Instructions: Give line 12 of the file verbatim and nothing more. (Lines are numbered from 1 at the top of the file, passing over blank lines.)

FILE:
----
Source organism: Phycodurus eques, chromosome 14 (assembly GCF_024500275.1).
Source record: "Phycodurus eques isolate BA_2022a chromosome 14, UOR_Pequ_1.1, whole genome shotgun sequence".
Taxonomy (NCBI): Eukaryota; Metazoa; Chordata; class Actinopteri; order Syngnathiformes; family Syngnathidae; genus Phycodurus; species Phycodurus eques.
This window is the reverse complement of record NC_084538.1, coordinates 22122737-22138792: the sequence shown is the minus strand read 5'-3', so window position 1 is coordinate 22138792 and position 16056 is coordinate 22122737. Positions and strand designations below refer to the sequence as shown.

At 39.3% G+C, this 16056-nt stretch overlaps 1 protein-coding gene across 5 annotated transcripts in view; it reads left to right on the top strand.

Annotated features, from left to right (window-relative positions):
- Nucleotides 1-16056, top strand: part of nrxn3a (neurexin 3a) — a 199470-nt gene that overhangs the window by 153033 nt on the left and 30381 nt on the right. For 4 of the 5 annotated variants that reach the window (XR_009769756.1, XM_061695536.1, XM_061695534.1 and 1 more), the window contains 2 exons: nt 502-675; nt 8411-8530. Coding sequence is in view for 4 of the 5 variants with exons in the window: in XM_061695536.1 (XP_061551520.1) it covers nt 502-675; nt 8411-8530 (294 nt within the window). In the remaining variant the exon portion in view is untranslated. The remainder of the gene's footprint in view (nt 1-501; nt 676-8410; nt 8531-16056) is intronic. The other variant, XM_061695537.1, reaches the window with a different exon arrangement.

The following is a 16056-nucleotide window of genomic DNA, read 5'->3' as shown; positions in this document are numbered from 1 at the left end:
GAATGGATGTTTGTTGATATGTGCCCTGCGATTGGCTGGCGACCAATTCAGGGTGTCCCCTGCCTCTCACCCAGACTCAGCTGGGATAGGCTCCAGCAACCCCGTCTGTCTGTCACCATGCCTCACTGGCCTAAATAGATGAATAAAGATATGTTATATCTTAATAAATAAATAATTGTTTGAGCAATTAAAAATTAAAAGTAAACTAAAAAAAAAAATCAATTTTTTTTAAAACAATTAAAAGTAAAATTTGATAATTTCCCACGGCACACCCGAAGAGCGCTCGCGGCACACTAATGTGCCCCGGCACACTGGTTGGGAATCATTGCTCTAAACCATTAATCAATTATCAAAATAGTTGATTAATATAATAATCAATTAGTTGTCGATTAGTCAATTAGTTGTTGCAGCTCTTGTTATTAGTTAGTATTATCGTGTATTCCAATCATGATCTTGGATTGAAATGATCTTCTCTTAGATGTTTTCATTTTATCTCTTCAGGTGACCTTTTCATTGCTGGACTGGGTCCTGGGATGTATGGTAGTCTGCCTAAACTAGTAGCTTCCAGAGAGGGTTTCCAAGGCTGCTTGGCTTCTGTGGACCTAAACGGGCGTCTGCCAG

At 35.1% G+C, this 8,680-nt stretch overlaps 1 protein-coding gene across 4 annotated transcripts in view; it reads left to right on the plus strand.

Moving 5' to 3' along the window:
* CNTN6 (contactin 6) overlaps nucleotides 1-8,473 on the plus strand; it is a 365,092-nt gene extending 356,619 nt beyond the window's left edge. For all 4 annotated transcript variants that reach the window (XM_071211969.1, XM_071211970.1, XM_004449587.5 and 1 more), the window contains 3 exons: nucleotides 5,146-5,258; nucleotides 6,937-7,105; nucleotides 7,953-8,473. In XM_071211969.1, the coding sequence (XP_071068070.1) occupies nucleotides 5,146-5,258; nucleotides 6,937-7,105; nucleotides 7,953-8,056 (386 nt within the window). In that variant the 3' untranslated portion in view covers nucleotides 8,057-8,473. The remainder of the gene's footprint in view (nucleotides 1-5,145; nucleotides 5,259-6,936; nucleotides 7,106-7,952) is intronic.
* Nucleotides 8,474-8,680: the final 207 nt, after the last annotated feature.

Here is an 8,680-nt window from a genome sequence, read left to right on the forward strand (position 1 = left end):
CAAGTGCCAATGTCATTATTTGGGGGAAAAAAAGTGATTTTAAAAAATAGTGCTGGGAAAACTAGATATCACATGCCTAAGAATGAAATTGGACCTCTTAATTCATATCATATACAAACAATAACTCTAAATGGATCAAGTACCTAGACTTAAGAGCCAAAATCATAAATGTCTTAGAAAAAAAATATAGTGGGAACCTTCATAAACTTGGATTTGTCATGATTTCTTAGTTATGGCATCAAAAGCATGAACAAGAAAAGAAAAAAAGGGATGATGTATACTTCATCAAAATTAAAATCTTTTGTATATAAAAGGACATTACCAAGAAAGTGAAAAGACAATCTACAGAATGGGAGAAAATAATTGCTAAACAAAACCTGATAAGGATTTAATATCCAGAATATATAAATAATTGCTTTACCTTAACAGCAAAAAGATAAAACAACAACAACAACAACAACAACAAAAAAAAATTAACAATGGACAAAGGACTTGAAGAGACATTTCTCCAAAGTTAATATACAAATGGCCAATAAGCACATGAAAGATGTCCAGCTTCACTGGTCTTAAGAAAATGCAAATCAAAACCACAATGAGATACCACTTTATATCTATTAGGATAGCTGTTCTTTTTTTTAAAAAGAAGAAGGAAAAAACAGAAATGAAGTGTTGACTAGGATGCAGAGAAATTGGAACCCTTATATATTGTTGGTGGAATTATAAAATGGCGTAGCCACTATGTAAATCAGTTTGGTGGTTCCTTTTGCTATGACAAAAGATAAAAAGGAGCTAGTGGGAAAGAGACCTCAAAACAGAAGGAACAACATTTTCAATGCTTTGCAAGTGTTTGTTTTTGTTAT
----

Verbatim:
* CNTN6 (contactin 6) overlaps nucleotides 1-8,473 on the plus strand; it is a 365,092-nt gene extending 356,619 nt beyond the window's left edge. For all 4 annotated transcript variants that reach the window (XM_071211969.1, XM_071211970.1, XM_004449587.5 and 1 more), the window contains 3 exons: nucleotides 5,146-5,258; nucleotides 6,937-7,105; nucleotides 7,953-8,473. In XM_071211969.1, the coding sequence (XP_071068070.1) occupies nucleotides 5,146-5,258; nucleotides 6,937-7,105; nucleotides 7,953-8,056 (386 nt within the window). In that variant the 3' untranslated portion in view covers nucleotides 8,057-8,473. The remainder of the gene's footprint in view (nucleotides 1-5,145; nucleotides 5,259-6,936; nucleotides 7,106-7,952) is intronic.